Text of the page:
How Much Will a Resistor Take?
July 1955 Radio-Electronics

July 1955 Radio-Electronics

July 1955 Radio-Electronics Cover - RF Cafe[Table of Contents]

Wax nostalgic about and learn from the history of early electronics. See articles from Radio-Electronics, published 1930-1988. All copyrights hereby acknowledged.

Here is a good treatise on resistor ratings - voltage, current, and power - with and explanation and handy-dandy chart for helping you figure out what type of resistor you need to suit the task at hand. It appeared in the March 1953 issue of Radio-Electronics magazine, at a time when resistors the size of a grain of salt were not invented yet (or for that matter even tinier resistors on semiconductor dice), but the principles are still the same. I do take issue with author Manly's assertion that there only being one reason resistors fail: "The burnout occurred only because the resistor carried too much current." He cites the failure (electrical and mechanical) of connected components often being responsible for the excess current, but does now allow for a mechanical failure of the resistor itself. A factory manufacturing defect or being subject to excess vibration, temperature or shock can cause resistor failure. So can "walking wounded" type damage done during the assembly process due to mishandling. I do like the description given of the visual signs of an overheated resistor right up to the point where the functionality-giving smoke escapes and the resistor stops working.

The ins and outs of wattage ratings.

How Much Will a Resistor Take?, July 1955 Radio-Electronics - RF Cafe

Wattage rating chart. Wattage is read on nearest diagonal line above intersection of current and resistance lines.

By H. P. Manly

At 4:45 pm the new flyback transformer was in place, connections checked, joints soldered, leads dressed where they belonged. Less than 30 seconds after turning on the power a picture appeared and it didn't look bad. At 4:48 pm the picture flickered, and smoke curled up through ventilating holes around the power rectifier.

It happens to all of us sooner or later, maybe both times. One of the hundred-odd resistors under the chassis burn out. Locating the victim isn't too difficult. We may look for the black and blistered remains, feel for the heat, smell around for the unmistakable aroma of a burnout or, as a last resort, use the ohmmeter.

There is just one reason why a resistor burns out. Of course, the contributing cause may have been a shorted capacitor; the coating may have dropped off a cathode and landed against the plate of a rectifier; some tube might have gone suddenly gassy - but none of these are the direct reason for the burnout. The burnout occurred only because the resistor carried too much current. It carried too much current because it was subjected to too much voltage.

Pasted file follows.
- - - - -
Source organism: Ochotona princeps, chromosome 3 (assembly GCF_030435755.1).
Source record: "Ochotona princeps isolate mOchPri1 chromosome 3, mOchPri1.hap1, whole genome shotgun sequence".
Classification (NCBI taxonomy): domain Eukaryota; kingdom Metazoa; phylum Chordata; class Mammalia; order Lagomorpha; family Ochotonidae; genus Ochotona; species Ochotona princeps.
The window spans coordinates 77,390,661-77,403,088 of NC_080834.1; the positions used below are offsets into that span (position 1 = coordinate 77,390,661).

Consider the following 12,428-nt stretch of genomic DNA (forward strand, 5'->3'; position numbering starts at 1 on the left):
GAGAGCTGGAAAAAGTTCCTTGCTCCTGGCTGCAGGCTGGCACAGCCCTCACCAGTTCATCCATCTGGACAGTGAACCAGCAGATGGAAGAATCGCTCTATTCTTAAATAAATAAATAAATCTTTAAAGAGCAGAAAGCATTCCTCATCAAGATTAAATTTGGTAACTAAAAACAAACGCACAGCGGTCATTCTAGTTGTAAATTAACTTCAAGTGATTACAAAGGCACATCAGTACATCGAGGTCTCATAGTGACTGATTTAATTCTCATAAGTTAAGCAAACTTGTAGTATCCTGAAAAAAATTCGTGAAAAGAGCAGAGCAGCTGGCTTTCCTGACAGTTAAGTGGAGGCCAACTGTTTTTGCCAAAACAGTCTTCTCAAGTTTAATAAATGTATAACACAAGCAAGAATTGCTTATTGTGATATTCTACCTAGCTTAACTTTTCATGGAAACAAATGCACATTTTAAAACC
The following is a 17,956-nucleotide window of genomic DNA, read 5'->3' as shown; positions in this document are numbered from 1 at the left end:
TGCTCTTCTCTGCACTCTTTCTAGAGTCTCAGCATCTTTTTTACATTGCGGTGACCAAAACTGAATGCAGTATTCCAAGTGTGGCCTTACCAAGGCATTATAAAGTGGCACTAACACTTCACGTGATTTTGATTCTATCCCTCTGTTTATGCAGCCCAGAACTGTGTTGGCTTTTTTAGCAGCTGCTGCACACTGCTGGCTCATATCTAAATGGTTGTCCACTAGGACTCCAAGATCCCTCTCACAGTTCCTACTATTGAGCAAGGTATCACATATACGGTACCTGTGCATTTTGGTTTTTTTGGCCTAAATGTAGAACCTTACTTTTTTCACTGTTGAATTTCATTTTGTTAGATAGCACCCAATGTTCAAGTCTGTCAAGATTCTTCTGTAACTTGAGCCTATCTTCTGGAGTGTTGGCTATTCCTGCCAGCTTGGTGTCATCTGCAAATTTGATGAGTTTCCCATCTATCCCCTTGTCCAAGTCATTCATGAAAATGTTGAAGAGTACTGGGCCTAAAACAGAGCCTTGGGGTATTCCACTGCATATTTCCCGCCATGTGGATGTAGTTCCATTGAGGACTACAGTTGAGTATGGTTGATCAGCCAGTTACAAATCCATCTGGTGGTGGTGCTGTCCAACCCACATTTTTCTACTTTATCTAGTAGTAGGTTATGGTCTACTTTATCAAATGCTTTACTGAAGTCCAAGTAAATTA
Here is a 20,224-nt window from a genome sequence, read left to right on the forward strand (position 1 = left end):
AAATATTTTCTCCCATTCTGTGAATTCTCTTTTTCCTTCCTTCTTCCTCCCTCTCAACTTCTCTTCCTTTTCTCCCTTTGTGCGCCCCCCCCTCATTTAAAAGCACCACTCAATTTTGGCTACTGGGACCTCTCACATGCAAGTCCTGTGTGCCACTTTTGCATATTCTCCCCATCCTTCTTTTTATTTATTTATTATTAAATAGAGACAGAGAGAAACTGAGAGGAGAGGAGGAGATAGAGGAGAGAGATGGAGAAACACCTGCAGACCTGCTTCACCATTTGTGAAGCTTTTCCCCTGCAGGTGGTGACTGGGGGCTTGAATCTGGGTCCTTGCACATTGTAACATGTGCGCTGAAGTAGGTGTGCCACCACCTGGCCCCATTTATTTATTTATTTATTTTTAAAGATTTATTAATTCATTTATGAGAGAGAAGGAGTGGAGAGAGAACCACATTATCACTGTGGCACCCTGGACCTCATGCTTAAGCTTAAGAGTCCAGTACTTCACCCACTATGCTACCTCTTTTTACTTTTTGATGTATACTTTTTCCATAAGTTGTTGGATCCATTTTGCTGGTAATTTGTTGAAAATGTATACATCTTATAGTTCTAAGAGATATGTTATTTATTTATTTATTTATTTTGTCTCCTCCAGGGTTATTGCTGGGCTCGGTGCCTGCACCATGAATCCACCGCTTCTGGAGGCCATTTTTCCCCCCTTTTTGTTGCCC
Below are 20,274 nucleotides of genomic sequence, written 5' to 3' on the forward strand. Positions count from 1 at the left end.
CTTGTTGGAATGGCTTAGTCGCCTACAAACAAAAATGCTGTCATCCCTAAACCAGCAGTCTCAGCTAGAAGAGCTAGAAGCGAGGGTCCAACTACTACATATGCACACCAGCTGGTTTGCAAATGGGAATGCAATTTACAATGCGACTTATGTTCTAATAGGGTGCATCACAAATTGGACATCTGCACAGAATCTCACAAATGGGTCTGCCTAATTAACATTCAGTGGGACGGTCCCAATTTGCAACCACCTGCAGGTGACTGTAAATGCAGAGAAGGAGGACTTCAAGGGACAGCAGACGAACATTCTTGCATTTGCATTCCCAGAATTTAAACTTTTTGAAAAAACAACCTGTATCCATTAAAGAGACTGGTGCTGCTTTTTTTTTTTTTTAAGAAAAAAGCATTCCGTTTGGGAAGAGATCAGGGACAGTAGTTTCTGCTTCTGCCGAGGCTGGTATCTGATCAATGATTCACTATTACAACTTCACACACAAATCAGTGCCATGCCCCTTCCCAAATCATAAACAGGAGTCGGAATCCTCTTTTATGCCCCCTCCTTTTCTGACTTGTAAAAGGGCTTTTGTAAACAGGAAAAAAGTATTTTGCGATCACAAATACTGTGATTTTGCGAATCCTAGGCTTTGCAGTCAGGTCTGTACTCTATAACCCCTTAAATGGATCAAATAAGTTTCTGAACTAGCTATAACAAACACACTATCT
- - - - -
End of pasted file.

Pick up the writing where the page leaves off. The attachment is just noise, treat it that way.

Let's consider what actually might happen. Assume that a short or some other fault applies 200 volts across an 8,200-ohm resistor. That resistor then carries about 24 ma. (Volts multiplied by 1,000, and the product divided by ohms, equals milliamperes.) When that much current is forced to flow against that much resistance, heat is produced. In this case nearly 5 watts of electric power is being used in the production of heat. (Current squared, and multiplied by resistance, equals power.)

A resistor of good quality, rated at 5 watts, will stand that heating indefinitely, although running moderately warm. An 8,200-ohm unit rated at only 2 watts, in which heat is produced at the rate of 5 watts, starts to darken all over in about 1 minute. At 2 minutes it would fry an egg. At 4 minutes the color-code markings are all but illegible, and resistance may rise by about 10%. But there is no smoke, and usually the 2-watt resistor carries. the overload almost indefinitely.

Although a resistor which is overheated to a temperature as high as 350° F may not be damaged, heat radiated from it may do a lot of damage to nearby components. Wax-impregnated paper capacitors, and electrolytics too, may be ruined.

Should 200 volts get across an 8,200-ohm resistor rated at only 1/2 watt there is blistering, blackening of coding colors and smoking begins within a minute. At 3 minutes the whole unit is black, there is a great deal of smoke and the resistance is dropping sharply. At 4 minutes the resistance is down around 4,000 ohms and, if the voltage holds up, current increases to around 50 ma. Then heat is produced at the rate of 10 watts and the end of the resistor is near.

If you find a resistor badly discolored and showing unmistakable signs of having been overheated, measure its resistance. You are likely to find such things as a unit coded for 8,200 ohms measuring something like 3,500 ohms - and causing trouble difficult to locate.

Selecting the Right Resistor